The buy-to-let market is vulnerable to large scale mortgage fraud, according to an industry expert.
Stephen Gilchrist, head of regulatory law at Saunders Law, said that the mortgage fraud process for buy-to-let properties usually occurred in a variety of ways.
Examples of property fraud include nominating fictitious purchasers and borrowers, inflating the property value deliberately then seeking to borrow the full inflated valuation, followed by late or unpaid mortgage payments with the property allowed to fall into a state of disrepair.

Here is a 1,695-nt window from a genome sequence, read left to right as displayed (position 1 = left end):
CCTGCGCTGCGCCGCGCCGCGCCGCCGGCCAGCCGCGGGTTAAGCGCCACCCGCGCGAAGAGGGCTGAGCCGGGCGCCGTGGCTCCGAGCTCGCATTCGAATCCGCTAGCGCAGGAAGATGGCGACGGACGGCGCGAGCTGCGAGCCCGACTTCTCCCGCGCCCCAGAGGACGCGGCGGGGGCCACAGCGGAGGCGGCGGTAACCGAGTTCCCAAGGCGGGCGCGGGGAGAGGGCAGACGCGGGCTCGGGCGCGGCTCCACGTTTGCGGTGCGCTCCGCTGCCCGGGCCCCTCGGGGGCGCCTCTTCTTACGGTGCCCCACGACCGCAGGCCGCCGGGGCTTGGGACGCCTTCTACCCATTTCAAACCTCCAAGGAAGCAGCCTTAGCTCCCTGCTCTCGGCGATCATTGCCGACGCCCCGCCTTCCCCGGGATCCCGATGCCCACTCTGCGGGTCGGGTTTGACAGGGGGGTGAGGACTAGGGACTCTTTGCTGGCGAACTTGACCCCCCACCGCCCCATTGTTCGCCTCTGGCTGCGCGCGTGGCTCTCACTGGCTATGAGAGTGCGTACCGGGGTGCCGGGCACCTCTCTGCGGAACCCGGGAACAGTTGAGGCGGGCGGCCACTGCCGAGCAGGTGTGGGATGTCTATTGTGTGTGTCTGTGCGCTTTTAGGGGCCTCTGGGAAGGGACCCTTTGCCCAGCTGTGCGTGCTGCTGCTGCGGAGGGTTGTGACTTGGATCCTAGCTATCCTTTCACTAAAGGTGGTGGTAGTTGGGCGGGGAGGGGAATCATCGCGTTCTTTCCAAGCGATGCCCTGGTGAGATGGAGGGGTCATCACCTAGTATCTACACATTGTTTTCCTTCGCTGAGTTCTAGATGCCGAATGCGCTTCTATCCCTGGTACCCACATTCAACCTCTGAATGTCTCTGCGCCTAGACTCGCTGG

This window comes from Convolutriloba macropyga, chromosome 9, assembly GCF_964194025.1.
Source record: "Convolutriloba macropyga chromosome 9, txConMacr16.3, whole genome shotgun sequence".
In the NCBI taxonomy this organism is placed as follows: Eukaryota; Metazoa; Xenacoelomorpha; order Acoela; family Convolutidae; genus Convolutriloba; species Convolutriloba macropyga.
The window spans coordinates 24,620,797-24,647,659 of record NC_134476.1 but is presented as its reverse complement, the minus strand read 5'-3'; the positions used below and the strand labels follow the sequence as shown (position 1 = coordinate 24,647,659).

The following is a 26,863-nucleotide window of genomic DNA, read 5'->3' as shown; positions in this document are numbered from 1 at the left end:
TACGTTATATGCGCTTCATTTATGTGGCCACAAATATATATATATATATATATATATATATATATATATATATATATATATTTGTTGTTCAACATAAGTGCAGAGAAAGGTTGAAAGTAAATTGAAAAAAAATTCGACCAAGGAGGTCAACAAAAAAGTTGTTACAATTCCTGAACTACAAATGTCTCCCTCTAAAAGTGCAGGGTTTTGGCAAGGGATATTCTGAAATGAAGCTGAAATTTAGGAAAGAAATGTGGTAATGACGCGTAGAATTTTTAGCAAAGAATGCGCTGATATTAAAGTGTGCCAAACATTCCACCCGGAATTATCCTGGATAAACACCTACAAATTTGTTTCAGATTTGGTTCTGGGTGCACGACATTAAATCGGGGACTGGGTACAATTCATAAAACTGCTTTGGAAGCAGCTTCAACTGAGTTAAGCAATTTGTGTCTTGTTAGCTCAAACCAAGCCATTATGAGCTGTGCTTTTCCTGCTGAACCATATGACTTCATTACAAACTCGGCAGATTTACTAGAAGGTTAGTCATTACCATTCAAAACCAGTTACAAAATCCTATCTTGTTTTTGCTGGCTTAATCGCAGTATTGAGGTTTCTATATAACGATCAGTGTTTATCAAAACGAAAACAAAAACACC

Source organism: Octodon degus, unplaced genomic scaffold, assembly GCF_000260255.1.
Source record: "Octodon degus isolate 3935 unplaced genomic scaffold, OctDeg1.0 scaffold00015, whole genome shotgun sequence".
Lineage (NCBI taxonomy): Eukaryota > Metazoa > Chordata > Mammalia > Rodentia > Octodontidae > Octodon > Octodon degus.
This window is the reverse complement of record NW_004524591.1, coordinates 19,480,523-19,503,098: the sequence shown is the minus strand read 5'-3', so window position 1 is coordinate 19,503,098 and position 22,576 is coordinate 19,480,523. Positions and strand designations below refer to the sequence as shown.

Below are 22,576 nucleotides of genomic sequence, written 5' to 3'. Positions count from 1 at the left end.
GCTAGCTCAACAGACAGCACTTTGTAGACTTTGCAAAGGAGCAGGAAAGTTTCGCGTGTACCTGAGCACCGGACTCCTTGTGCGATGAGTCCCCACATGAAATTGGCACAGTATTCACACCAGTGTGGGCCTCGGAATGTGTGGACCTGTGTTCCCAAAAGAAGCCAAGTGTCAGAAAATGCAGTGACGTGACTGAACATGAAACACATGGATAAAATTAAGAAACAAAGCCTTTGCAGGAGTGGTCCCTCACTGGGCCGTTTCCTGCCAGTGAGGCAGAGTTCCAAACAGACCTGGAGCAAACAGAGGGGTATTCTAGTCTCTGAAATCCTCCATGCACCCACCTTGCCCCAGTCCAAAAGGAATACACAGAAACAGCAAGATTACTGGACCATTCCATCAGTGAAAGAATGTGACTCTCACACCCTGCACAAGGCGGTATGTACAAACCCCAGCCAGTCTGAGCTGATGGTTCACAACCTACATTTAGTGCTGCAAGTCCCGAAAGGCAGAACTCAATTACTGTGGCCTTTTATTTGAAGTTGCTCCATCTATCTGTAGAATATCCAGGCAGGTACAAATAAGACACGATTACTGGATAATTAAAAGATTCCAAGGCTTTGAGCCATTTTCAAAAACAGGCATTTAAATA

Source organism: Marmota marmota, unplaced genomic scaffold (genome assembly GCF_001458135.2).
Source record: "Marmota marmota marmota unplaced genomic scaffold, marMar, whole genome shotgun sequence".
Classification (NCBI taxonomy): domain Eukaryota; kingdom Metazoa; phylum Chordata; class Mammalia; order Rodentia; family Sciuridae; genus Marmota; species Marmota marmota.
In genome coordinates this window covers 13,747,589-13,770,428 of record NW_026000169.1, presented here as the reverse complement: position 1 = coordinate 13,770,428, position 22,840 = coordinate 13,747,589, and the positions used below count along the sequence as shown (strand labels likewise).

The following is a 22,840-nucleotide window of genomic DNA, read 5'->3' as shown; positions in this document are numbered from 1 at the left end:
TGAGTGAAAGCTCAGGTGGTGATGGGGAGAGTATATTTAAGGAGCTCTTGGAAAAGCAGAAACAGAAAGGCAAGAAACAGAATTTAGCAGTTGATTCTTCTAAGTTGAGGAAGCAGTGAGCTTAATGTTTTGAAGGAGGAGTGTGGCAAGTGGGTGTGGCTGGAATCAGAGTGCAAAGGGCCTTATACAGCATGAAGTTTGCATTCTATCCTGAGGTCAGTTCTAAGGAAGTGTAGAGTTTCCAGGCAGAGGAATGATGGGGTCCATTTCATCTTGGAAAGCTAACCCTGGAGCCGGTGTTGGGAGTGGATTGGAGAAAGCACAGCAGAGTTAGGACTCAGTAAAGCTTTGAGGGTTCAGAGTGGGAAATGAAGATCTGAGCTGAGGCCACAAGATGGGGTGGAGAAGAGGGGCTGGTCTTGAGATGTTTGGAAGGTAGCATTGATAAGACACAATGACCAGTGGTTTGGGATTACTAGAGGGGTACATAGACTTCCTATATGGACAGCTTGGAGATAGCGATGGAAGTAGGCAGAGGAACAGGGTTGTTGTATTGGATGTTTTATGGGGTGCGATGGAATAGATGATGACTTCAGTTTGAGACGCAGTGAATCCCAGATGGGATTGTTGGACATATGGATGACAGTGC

After fraud has taken place, properties are often used for further criminal activities including drug production, unlicensed gambling and prostitution.
When the bank or lender seeks payment of the mortgage, the swindlers often use more fake purchasers to raise another mortgage with a different institution, again at an inflated valuation.
When the second mortgage is taken out at an inflated level this allows the first mortgage to be paid off, then repeated.
Later, Gilchrist warned, when the bank forecloses on the property, it will find it in disrepair and worth significantly less than the arrears owed.
Gilchrist said: "The buy-to-let market is particularly vulnerable to mortgage fraud, whether through new-build apartment complexes or large scale renovation projects. Occasionally commercial properties will be involved."